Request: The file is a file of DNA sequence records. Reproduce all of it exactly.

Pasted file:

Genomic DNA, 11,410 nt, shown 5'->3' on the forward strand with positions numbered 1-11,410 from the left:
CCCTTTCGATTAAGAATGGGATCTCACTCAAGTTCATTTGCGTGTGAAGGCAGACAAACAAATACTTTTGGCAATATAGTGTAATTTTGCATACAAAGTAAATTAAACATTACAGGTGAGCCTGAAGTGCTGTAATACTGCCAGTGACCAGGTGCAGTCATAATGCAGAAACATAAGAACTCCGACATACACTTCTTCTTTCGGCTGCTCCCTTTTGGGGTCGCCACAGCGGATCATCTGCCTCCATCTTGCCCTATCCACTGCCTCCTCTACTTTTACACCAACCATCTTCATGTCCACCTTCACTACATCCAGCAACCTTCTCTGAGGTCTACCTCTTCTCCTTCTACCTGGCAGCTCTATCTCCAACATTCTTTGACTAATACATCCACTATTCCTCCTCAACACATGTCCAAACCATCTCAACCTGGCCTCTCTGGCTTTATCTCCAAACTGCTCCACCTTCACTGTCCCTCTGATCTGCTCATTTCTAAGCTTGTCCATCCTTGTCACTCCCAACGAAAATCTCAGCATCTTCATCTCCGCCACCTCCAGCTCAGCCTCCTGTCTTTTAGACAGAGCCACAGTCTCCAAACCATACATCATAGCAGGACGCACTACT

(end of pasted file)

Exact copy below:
Genomic DNA, 11,410 nt, shown 5'->3' on the forward strand with positions numbered 1-11,410 from the left:
CCCTTTCGATTAAGAATGGGATCTCACTCAAGTTCATTTGCGTGTGAAGGCAGACAAACAAATACTTTTGGCAATATAGTGTAATTTTGCATACAAAGTAAATTAAACATTACAGGTGAGCCTGAAGTGCTGTAATACTGCCAGTGACCAGGTGCAGTCATAATGCAGAAACATAAGAACTCCGACATACACTTCTTCTTTCGGCTGCTCCCTTTTGGGGTCGCCACAGCGGATCATCTGCCTCCATCTTGCCCTATCCACTGCCTCCTCTACTTTTACACCAACCATCTTCATGTCCACCTTCACTACATCCAGCAACCTTCTCTGAGGTCTACCTCTTCTCCTTCTACCTGGCAGCTCTATCTCCAACATTCTTTGACTAATACATCCACTATTCCTCCTCAACACATGTCCAAACCATCTCAACCTGGCCTCTCTGGCTTTATCTCCAAACTGCTCCACCTTCACTGTCCCTCTGATCTGCTCATTTCTAAGCTTGTCCATCCTTGTCACTCCCAACGAAAATCTCAGCATCTTCATCTCCGCCACCTCCAGCTCAGCCTCCTGTCTTTTAGACAGAGCCACAGTCTCCAAACCATACATCATAGCAGGACGCACTACT